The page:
Biotin is a vitamin often recommended for healthy hair. Since biotin deficiency can lead to thinning of the hair, proponents claim that taking biotin supplements or washing your hair with biotin-enriched shampoo can thicken the hair and stimulate hair growth. However, there is very little evidence to support the claim that biotin can enhance hair health. Biotin is also used to promote healthy nail growth.
Thinning Hair or Hair Loss
There isn't enough evidence to rate biotin's effectiveness in treatment of hair loss, according to the National Institutes of Health (NIH). However, there's some evidence that biotin may benefit children with alopecia areata. For instance, a 1999 study published in Pediatric Dermatology found that taking supplements containing both zinc and biotin while topically applying a cream made with clobetasol propionate (a synthetic steroid hormone) may help reduce the hair loss associated with childhood alopecia areata.
Manufacturers claim that shampoo containing biotin can thicken hair, increase fullness, and add shine. Despite these claims, there are no scientific studies to show that biotin shampoo can benefit the hair.
Recommended Dosage for Biotin
Although there is no recommended dietary allowance for biotin, proponents of biotin often recommend taking 5000 mcg of biotin in supplement form daily in order to strengthen hair shafts. There is no evidence to support this recommendation.
Should You Take Biotin for Hair Growth?
Although biotin deficiency is uncommon, it may occur in people who drink alcohol excessively or consume a great deal of raw egg white (which contains a protein that blocks the absorption of biotin). Genetic disorder of biotin deficiency, infant seborrheic dermatitis, and surgical removal of the stomach may also increase your need for biotin.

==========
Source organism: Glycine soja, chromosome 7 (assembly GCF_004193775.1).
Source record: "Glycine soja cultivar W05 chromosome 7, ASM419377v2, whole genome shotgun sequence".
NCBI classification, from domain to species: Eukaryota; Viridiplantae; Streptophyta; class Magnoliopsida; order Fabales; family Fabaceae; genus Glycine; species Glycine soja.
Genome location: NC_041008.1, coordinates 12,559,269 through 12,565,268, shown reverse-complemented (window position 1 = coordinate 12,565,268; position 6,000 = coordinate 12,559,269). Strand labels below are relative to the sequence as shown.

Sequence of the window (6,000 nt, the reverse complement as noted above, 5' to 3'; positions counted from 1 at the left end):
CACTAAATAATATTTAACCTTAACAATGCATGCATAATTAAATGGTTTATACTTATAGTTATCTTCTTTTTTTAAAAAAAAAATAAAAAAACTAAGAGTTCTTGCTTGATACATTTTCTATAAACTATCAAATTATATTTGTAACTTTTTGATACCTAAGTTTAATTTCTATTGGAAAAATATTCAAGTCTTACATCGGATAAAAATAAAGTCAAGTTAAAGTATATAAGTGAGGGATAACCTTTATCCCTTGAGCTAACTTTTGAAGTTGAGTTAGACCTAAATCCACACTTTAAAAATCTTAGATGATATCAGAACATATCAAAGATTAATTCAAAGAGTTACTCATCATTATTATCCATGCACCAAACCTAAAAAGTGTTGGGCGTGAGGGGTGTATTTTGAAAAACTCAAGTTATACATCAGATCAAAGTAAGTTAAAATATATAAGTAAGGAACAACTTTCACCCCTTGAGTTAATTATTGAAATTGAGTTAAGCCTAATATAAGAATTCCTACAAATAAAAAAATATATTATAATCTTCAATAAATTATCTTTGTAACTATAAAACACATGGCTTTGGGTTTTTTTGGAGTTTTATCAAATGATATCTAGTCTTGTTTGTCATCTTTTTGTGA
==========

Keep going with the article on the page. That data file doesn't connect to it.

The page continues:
If you notice any symptoms of biotin deficiency, consult your physician. Symptoms include thinning of the hair, a red scaly rash (especially around the eyes, nose, and mouth), depression, exhaustion, hallucinations, and tingling of the arms and legs.
Most people can meet their daily biotin needs by consuming biotin-rich foods like brewer's yeast, nutritional yeast, liver, cauliflower, salmon, bananas, carrots, egg yolks, sardines, legumes, and mushrooms. If you're considering the use of biotin for hair growth, talk to your doctor before starting your supplement regimen.
Camacho FM, García-Hernández MJ. "Zinc aspartate, biotin, and clobetasol propionate in the treatment of alopecia areata in childhood." Pediatr Dermatol. 1999 Jul-Aug;16(4):336-8.
Daniells S, Hardy G. "Hair loss in long-term or home parenteral nutrition: are micronutrient deficiencies to blame?" Curr Opin Clin Nutr Metab Care. 2010 Nov;13(6):690-7.
National Institutes of Health. "Biotin: MedlinePlus Supplements". April 2011.
Rajput RJ. "Controversy: is there a role for adjuvants in the management of male pattern hair loss?" J Cutan Aesthet Surg. 2010 May;3(2):82-6.